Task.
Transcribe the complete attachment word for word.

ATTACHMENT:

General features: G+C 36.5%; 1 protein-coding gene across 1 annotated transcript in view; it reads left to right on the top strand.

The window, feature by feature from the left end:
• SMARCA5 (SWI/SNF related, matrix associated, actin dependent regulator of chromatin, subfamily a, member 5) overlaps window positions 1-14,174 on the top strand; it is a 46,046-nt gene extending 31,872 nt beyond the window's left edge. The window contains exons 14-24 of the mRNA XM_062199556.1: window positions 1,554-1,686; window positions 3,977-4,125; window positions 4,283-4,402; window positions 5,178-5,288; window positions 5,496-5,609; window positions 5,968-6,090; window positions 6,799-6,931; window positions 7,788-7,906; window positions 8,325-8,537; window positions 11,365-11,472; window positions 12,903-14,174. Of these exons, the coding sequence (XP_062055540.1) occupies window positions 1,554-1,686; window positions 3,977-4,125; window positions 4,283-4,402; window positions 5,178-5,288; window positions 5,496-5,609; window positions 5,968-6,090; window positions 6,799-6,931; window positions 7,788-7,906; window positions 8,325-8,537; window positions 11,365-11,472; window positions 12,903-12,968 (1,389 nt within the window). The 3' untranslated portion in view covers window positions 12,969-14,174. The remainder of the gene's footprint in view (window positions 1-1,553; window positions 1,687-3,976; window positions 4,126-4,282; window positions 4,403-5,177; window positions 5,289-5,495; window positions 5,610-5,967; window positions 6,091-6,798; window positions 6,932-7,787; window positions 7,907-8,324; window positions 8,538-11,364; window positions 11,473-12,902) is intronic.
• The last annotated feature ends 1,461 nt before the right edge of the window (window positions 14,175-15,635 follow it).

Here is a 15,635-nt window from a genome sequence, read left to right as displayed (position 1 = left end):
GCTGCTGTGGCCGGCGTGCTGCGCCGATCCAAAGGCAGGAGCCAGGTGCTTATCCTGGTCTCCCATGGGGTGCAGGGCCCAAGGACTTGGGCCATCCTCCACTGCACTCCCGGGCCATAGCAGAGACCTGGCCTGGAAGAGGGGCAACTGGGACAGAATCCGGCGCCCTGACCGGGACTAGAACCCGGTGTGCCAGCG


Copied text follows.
General features: G+C 36.5%; 1 protein-coding gene across 1 annotated transcript in view; it reads left to right on the top strand.

The window, feature by feature from the left end:
• SMARCA5 (SWI/SNF related, matrix associated, actin dependent regulator of chromatin, subfamily a, member 5) overlaps window positions 1-14,174 on the top strand; it is a 46,046-nt gene extending 31,872 nt beyond the window's left edge. The window contains exons 14-24 of the mRNA XM_062199556.1: window positions 1,554-1,686; window positions 3,977-4,125; window positions 4,283-4,402; window positions 5,178-5,288; window positions 5,496-5,609; window positions 5,968-6,090; window positions 6,799-6,931; window positions 7,788-7,906; window positions 8,325-8,537; window positions 11,365-11,472; window positions 12,903-14,174. Of these exons, the coding sequence (XP_062055540.1) occupies window positions 1,554-1,686; window positions 3,977-4,125; window positions 4,283-4,402; window positions 5,178-5,288; window positions 5,496-5,609; window positions 5,968-6,090; window positions 6,799-6,931; window positions 7,788-7,906; window positions 8,325-8,537; window positions 11,365-11,472; window positions 12,903-12,968 (1,389 nt within the window). The 3' untranslated portion in view covers window positions 12,969-14,174. The remainder of the gene's footprint in view (window positions 1-1,553; window positions 1,687-3,976; window positions 4,126-4,282; window positions 4,403-5,177; window positions 5,289-5,495; window positions 5,610-5,967; window positions 6,091-6,798; window positions 6,932-7,787; window positions 7,907-8,324; window positions 8,538-11,364; window positions 11,473-12,902) is intronic.
• The last annotated feature ends 1,461 nt before the right edge of the window (window positions 14,175-15,635 follow it).

Here is a 15,635-nt window from a genome sequence, read left to right as displayed (position 1 = left end):
GCTGCTGTGGCCGGCGTGCTGCGCCGATCCAAAGGCAGGAGCCAGGTGCTTATCCTGGTCTCCCATGGGGTGCAGGGCCCAAGGACTTGGGCCATCCTCCACTGCACTCCCGGGCCATAGCAGAGACCTGGCCTGGAAGAGGGGCAACTGGGACAGAATCCGGCGCCCTGACCGGGACTAGAACCCGGTGTGCCAGCG